Creativity Econ 2: Non-Profit Edition
Make no mistake about it: the arts and creativity will be in the cross-hairs for the 2012 election.
Kansas Gov. Sam Brownback has eliminated the Kansas Arts Commission. Arizona Gov. Jan Brewer excised the Arizona Arts commission’s general fund. Florida Gov. Rick Scott removed the state’s Division of Cultural Resources’ grant-making budget. State arts funding is also in jeopardy in New Hampshire, Georgia, Pennsylvania, Wisconsin, Texas, and Washington. And the NEA makes “grants that lend themselves to ridicule,” according Arizona Congressman Jeff Flake at a recent budget hearing.
While some politicians may question the value of the arts, they don’t question the value of using them as a political tool.
Last week I proposed a Creativity Theory of Value, which amplifies the Labor Theory of Value common in economics discussions.
I wrote that the Creativity Theory of Value holds that the value of anything is the product of the Creativity involved in creating it multiplied by the Labor required to produce it. In mathematical terms, we could express it as C * L = V, where C is Creativity, L is Labor and V is Value. This allows us to identify a Creativity Index for anything.
But reader Jeremy M. Barker, editor at Culturebot, pointed out: “As someone who works in the performing arts, I have to point out that everything except a profitable Broadway show would have a C value of less than one. Effectively this model proposes that all non-profit-based arts are a bad idea, because all it actually does is identify the profit multiplier as the value of Creativity.”
Good question: How would the formula C*L=V relate to the non-profit sector?
Non-profit arts have two sources of funds: generally speaking, ticket sales and grants. But they are both income. In fact, grants and in-kind contributions are called “un-earned income.” Therefore we would put both the earned and the un-earned income on the V side of the equation.
Here’s an example.
Theatre X produces a play that costs $100K. Theatre X gets $50K from ticket sales, and $75K from un-earned income (including foundation grants, in-kind contributions, below-market space rental, etc.).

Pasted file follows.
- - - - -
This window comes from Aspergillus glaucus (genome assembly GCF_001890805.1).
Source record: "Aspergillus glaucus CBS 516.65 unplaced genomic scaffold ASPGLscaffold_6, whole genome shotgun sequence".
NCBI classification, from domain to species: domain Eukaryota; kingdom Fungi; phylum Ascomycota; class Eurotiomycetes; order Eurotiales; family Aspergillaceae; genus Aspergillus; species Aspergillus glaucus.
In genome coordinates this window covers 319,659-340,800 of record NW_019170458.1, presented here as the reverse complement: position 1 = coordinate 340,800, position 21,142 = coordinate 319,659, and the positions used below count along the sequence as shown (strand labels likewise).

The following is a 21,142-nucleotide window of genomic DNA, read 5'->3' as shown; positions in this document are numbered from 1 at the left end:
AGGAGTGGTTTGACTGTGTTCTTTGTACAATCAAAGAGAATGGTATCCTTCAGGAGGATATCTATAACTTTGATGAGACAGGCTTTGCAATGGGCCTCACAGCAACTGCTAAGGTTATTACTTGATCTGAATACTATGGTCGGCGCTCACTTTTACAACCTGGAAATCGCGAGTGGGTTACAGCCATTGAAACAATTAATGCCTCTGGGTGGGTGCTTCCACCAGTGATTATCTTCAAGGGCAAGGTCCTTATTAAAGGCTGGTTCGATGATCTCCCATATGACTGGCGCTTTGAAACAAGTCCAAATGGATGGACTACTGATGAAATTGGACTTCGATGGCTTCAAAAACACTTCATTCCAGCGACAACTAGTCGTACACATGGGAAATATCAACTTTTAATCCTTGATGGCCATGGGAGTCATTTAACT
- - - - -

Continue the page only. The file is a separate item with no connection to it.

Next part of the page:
In this case C*L=V would be C*$100K = $125K. Therefore, C=1.25; the Creativity Index of this show, the amount that Creativity affected the Labor value, is 1.25.
This is a pretty clean example, because we know that the actors and the playwright and the designers were not paid very much money. If they got scale (they hope they got scale!), they got maybe $500 a week. So the Creativity Index is a good measure of how creativity – in this case the play, choice of the play, marketing, level of creative skill involved – influenced the value proposition.
Of course, C*L=V solely measures is economic value. It is the Creativity Theory of Value, intended to augment the Labor Theory of Value. It measures only economics, not aesthetics, nor any of the other qualities of a work.
I agree with NEA chairman Rocco Landesman, who said during the budget hearings, “The marketplace shouldn’t be the sole determinant of what is allowed to flourish.”
Thanks to Cultural Weekly reader Bill Bushnell for tipping me to the states’ war on arts funding.
ABOUT THE AUTHOR
Adam Leipzig is the founder and CEO of MediaU, online career acceleration. MediaU opens the doors of access for content creation, filmmaking and television. Adam, Cultural Daily’s founder and publisher, has worked with more than 10,000 creatives in film, theatre, television, music, dance, poetry, literature, performance, photography, and design. He has been a producer, distributor or supervising executive on more than 30 films that have disrupted expectations, including A Plastic Ocean, March of the Penguins, Honey, I Shrunk the Kids, Dead Poets Society, Titus and A Plastic Ocean. His movies have won or been nominated for 10 Academy Awards, 11 BAFTA Awards, 2 Golden Globes, 2 Emmys, 2 Directors Guild Awards, 4 Sundance Awards and 4 Independent Spirit Awards. Adam teaches at UC Berkeley's Haas School of Business. Adam began his career in theatre; he was the first professional dramaturg in the United States outside of New York City, and he was one of the founders of the Los Angeles Theatre Center, where he produced more than 300 plays, music, dance, and other events. Adam is CEO of Entertainment Media Partners, a company that navigates creative entrepreneurs through the Hollywood system and beyond, and a keynote speaker. Adam is the former president of National Geographic Films and senior Walt Disney Studios executive. He has also served in senior capacities at CreativeFuture, a non-profit organization that advocates for the creative community. Adam is is the author of ‘Inside Track for Independent Filmmakers ’ and co-author of the all-in-one resource for college students and emerging filmmakers 'Filmmaking in Action: Your Guide to the Skills and Craft' (Macmillan). (Photo by Jordan Ancel)